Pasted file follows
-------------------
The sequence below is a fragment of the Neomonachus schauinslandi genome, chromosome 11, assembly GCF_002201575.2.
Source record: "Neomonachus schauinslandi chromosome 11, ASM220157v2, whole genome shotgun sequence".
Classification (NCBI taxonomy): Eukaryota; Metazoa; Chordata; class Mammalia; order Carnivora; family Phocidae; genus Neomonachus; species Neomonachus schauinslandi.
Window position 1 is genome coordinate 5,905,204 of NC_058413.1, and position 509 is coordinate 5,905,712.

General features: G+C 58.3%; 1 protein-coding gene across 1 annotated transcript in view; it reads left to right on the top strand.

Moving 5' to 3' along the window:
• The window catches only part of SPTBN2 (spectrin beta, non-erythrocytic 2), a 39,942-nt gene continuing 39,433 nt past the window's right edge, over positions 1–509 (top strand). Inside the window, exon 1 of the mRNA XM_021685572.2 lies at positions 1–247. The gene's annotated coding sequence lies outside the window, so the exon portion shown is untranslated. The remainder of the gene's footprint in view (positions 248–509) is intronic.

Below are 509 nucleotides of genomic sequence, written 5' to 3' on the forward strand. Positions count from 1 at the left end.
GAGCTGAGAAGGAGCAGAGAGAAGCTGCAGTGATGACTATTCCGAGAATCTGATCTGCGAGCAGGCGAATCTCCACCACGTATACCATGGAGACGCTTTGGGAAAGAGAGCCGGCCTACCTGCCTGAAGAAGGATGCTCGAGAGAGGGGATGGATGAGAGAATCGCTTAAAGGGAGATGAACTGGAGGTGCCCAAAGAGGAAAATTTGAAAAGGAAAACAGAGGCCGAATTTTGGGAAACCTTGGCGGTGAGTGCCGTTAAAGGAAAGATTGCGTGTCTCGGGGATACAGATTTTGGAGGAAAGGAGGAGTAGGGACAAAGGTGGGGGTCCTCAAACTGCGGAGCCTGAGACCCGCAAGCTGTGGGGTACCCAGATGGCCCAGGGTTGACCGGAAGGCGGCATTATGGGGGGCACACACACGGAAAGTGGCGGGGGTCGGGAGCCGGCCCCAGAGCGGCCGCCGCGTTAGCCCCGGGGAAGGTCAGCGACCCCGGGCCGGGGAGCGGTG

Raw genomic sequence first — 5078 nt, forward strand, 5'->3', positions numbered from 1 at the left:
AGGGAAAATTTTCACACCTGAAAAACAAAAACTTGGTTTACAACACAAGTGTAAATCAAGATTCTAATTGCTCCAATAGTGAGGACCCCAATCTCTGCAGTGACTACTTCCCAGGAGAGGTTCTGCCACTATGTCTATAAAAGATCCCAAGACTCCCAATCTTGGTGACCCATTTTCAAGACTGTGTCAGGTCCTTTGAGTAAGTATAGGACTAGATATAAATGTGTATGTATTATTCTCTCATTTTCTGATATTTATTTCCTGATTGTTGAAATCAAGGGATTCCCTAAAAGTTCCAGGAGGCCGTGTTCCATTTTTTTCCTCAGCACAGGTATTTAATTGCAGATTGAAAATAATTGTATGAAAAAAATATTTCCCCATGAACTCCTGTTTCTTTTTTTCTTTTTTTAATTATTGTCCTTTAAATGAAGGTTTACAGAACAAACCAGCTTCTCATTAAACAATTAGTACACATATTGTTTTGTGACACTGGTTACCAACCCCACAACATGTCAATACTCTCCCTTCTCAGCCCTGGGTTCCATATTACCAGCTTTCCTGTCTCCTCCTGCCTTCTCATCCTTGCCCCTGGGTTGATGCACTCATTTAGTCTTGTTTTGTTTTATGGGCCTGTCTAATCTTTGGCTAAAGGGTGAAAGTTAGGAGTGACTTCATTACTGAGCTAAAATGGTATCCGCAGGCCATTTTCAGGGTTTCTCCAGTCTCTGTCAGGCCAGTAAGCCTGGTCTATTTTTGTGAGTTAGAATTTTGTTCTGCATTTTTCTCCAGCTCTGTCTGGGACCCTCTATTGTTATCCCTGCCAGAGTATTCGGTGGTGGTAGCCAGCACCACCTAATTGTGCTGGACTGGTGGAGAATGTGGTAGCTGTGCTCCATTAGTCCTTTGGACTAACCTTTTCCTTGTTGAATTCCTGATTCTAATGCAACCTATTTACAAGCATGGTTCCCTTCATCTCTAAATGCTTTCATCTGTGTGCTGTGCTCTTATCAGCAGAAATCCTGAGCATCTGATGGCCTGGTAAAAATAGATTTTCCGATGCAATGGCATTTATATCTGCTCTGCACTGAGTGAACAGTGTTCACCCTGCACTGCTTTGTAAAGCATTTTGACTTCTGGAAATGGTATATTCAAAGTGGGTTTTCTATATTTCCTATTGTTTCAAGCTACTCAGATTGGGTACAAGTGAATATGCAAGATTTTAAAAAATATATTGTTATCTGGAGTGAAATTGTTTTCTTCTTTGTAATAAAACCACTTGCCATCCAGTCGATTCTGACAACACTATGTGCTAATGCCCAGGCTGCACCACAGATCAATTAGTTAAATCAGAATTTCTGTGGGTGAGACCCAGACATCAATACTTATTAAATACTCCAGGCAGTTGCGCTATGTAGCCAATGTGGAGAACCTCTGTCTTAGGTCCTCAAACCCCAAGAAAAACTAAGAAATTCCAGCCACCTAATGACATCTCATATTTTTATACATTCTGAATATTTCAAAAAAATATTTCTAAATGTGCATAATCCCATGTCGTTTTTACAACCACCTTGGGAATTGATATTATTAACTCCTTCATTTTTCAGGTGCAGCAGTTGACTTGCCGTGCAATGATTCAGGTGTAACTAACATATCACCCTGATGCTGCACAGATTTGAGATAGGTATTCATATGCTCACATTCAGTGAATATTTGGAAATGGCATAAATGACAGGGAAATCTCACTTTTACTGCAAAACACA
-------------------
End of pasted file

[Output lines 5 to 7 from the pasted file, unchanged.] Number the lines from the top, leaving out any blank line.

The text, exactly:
General features: G+C 58.3%; 1 protein-coding gene across 1 annotated transcript in view; it reads left to right on the top strand.

Moving 5' to 3' along the window:
• The window catches only part of SPTBN2 (spectrin beta, non-erythrocytic 2), a 39,942-nt gene continuing 39,433 nt past the window's right edge, over positions 1–509 (top strand). Inside the window, exon 1 of the mRNA XM_021685572.2 lies at positions 1–247. The gene's annotated coding sequence lies outside the window, so the exon portion shown is untranslated. The remainder of the gene's footprint in view (positions 248–509) is intronic.